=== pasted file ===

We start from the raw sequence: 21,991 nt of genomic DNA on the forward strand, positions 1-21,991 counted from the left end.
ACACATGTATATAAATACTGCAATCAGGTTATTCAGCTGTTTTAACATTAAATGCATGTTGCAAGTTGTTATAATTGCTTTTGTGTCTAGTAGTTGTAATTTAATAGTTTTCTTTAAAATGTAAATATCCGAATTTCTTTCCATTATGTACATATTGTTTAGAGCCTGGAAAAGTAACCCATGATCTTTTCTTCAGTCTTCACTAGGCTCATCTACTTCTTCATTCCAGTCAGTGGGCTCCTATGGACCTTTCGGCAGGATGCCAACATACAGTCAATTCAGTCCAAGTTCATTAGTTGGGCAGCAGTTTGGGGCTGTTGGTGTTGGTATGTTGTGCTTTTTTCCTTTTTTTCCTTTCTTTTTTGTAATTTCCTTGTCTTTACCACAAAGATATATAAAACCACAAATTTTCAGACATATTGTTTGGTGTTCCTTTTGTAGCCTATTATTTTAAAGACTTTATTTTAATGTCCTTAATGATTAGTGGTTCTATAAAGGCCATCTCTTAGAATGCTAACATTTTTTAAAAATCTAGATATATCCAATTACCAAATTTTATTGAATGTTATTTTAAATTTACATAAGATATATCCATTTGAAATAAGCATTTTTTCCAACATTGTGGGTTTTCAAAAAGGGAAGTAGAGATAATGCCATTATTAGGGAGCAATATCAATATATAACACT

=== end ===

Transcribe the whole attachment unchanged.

We start from the raw sequence: 21,991 nt of genomic DNA on the forward strand, positions 1-21,991 counted from the left end.
ACACATGTATATAAATACTGCAATCAGGTTATTCAGCTGTTTTAACATTAAATGCATGTTGCAAGTTGTTATAATTGCTTTTGTGTCTAGTAGTTGTAATTTAATAGTTTTCTTTAAAATGTAAATATCCGAATTTCTTTCCATTATGTACATATTGTTTAGAGCCTGGAAAAGTAACCCATGATCTTTTCTTCAGTCTTCACTAGGCTCATCTACTTCTTCATTCCAGTCAGTGGGCTCCTATGGACCTTTCGGCAGGATGCCAACATACAGTCAATTCAGTCCAAGTTCATTAGTTGGGCAGCAGTTTGGGGCTGTTGGTGTTGGTATGTTGTGCTTTTTTCCTTTTTTTCCTTTCTTTTTTGTAATTTCCTTGTCTTTACCACAAAGATATATAAAACCACAAATTTTCAGACATATTGTTTGGTGTTCCTTTTGTAGCCTATTATTTTAAAGACTTTATTTTAATGTCCTTAATGATTAGTGGTTCTATAAAGGCCATCTCTTAGAATGCTAACATTTTTTAAAAATCTAGATATATCCAATTACCAAATTTTATTGAATGTTATTTTAAATTTACATAAGATATATCCATTTGAAATAAGCATTTTTTCCAACATTGTGGGTTTTCAAAAAGGGAAGTAGAGATAATGCCATTATTAGGGAGCAATATCAATATATAACACT